A View From the Old World, by Alexander Privalenkov
"A near object is better seen from the distance," says the Russian proverb. It seems to me that American traders do not see all the considerable changes that happened in their country at the end of the millennium. Nonetheless, those changes greatly influenced world markets, American included. The only American who felt those changes and described them in his book was George Soros (The Crisis of Global Capitalism: Open Society Endangered. )I offer you a different view -- a view of a person who spent almost half a century in the country that was for many decades and unfortunately still is your ideological opponent. The collapse of the USSR in the interpretation that was presented to the world by Gorbachev and that was accepted with great joy by the Reagan and subsequent administrations -- and, as far as I know, by the American business community -- never happened.
Those who were at the top of the USSR ruling elite and a number of people from the academic world (namely Velikhov, Primakov, and Abalkin) held unofficial meetings since 1984. Their intentions didn't include the acceptance of defeat in the Cold War and in competition with the West; nor, of course, the acceptance of the failure to build a new society. They were mostly concerned about the growing revolution that could physically destroy them and the ruling nomenklatura.
Secondly, they could not and did not want to have double lives (i.e., to be humble and honest publicly and on the other hand to be extremely wealthy and to have the same qualities that were common to clans that ruled the country before the October revolution in 1917).
Thirdly, they owed it to those who put them into their chairs to fight against ideological enemies and to win that fight. They never mentioned that the vow was renounced and that the war was over.
You probably remember the theories about convergence and building bridges. On the other side of the river, people in various political institutes did not sit on their hands. Theories about convergence and subsequent decay were developed there. Since I do not have much room in this article to describe those ideas, I will just say that according to my observations those ideas are being now implemented. The Reagan administration and the following administrations were very naive in believing that all the battles were already in the past. As the result, the American elite that was previously united by the common goal of defeating the Soviet Union lost its common denominator and started a fight within itself.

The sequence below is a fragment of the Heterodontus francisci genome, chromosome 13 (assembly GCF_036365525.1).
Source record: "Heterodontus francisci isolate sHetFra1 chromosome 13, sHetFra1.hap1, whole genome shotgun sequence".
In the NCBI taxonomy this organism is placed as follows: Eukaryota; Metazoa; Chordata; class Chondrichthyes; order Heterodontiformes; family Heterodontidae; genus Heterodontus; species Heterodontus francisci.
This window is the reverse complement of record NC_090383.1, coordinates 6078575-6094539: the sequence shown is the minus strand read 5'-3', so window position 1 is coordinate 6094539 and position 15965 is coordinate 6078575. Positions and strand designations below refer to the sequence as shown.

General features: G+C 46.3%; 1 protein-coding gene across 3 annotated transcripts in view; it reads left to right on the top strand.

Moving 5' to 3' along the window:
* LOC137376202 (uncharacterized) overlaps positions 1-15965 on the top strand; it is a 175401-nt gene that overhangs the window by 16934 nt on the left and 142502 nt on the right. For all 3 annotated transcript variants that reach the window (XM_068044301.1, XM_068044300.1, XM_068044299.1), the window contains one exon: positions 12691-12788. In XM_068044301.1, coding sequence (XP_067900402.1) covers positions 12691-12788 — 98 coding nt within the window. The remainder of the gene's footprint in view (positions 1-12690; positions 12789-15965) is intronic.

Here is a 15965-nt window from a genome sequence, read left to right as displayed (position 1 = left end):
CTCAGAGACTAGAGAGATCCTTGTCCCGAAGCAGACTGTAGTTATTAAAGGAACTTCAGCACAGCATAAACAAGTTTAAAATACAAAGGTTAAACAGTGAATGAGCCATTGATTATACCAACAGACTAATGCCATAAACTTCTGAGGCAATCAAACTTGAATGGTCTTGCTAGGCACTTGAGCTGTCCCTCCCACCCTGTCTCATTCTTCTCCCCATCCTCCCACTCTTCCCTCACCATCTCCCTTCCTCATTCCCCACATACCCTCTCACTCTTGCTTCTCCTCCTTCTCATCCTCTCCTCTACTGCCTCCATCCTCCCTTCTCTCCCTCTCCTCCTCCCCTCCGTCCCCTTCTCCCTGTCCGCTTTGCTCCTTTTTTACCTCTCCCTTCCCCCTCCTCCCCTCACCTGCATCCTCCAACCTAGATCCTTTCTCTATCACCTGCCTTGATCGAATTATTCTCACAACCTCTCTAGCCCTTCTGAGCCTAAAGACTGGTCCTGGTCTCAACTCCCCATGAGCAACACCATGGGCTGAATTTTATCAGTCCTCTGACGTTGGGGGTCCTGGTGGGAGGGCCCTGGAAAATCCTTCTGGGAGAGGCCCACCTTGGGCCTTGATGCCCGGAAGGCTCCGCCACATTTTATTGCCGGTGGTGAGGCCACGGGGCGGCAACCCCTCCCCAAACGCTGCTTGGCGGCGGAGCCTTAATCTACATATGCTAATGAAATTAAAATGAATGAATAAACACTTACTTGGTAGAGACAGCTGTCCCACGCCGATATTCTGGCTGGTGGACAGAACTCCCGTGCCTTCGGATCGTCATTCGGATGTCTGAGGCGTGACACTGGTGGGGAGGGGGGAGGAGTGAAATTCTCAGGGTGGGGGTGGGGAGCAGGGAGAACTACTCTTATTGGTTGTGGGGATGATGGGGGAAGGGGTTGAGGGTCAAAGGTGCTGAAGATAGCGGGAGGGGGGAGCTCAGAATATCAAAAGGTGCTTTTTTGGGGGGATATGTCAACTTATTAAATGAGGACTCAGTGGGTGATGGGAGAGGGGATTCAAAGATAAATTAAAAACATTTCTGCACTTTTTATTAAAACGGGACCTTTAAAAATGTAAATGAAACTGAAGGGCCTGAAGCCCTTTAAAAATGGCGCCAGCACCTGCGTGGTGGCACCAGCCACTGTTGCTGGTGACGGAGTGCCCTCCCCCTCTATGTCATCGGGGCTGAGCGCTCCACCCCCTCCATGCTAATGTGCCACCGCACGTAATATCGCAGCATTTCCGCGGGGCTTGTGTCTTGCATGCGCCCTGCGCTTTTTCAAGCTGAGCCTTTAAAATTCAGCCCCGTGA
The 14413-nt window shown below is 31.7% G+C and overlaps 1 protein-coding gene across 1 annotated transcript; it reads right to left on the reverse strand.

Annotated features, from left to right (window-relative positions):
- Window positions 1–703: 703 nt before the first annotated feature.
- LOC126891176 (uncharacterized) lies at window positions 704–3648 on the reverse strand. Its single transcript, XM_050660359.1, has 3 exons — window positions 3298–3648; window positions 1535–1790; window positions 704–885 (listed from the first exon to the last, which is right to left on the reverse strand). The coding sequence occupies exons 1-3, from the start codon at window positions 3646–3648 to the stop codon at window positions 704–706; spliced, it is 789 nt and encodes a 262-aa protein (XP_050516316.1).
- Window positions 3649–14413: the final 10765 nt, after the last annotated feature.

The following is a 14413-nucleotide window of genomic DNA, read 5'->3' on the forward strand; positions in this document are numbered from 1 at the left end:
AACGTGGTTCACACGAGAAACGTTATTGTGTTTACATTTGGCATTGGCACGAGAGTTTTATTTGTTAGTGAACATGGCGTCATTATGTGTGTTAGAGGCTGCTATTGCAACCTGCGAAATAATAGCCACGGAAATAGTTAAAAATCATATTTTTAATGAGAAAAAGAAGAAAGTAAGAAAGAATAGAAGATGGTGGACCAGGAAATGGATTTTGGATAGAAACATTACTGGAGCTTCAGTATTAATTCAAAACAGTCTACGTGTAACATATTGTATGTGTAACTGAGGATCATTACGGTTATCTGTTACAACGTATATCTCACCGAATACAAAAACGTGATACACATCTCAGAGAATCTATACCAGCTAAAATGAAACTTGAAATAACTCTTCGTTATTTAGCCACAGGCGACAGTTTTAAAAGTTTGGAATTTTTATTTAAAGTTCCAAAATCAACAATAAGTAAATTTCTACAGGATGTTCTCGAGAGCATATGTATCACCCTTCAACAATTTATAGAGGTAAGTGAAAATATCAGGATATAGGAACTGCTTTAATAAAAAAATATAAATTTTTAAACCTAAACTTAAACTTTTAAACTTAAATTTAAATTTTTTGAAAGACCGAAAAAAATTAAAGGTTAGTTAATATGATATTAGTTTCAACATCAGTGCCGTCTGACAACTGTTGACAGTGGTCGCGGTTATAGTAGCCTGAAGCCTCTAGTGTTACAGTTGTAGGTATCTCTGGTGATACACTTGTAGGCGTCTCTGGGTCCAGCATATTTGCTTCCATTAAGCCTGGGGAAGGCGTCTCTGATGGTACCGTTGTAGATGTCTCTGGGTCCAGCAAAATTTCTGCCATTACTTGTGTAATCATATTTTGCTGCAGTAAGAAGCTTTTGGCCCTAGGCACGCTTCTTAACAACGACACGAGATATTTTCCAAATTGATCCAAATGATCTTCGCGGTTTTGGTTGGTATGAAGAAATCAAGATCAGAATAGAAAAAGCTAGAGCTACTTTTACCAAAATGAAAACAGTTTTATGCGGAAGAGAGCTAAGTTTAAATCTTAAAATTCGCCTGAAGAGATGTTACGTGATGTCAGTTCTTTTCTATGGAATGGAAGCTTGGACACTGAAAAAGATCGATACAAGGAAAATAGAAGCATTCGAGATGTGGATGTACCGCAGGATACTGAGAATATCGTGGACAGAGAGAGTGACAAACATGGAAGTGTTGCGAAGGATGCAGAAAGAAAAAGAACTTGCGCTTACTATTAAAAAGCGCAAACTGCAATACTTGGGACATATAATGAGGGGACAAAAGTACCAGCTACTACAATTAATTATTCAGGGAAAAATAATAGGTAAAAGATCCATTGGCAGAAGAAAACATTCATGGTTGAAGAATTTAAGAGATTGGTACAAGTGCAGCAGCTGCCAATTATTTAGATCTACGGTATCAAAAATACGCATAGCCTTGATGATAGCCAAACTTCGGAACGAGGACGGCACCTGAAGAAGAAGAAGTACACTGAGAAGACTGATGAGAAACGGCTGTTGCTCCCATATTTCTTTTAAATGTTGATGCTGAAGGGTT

As a further consequence, since 9/11 there has been what I call a "political problem of the United States."
Now I want to ask traders living in the US: "Is there a greater event in recent American history than that of 9/11 that influenced and still influences all world markets, including American? Can you easily open a position and go to bed and not think that somewhere, something might blow up and that it would cause severe casualties?"
Now when Paris has been burning, here in the Old World where I live traders do not feel as comfortable as they did in the previous century. That's why they (and you) became more aggressive and quicker. At the same time in the former Soviet Union certain processes have been under way. These processes are not visible on the other side of the ocean, but they have been seriously influencing the world. Hundreds of billions of dollars that were taken from the party's treasury, hundreds of billions of dollars that are received from the selling of oil, natural gas, steel, gold, aluminum, nickel, diamonds, timber, weapons and so on and so on do not find any sort of usage in the country where democracy lasted only for several days and where now the most cunning regime holds the power; that money is now moving to the West. Now it doesn't look like a joke that if all these trillions of dollars were brought to the US that this would be a huge bombing.
In the former Soviet Union, thousands of people from most countries of the world underwent serious training. Today many of those people are very influential and many of them work in secret institutions. I do not want to measure the influence of these people on the market, but it is substantial.
When I read in a newspaper that George Soros lost a lot of money in Russia, I did not believe it. Nor did I believe him when he repeated it in his book.
At that time Soros was supposedly losing all that money, I was in Moscow. Three months prior to the default, I received information to take all the money out of the bank. I never trusted the Russian banking system, because it was the continuation of the cunning regime. I used the information and converted all the money.
People say that the Russian default seriously influenced world markets. But the thing is that big players should have competent informants. In general, speculator doesn't care where the price goes. It's important for him to recognize the direction of the movement early. Of course, ethical problems will influence him but not to such an extent as to stop the trading.
The world is global. The world has changed. New players are claiming a place on the floor. America and its markets should adjust to the new rules of the game. If America does not want to give up its leading role, it should consolidate. Only after consolidation can the new trend begin.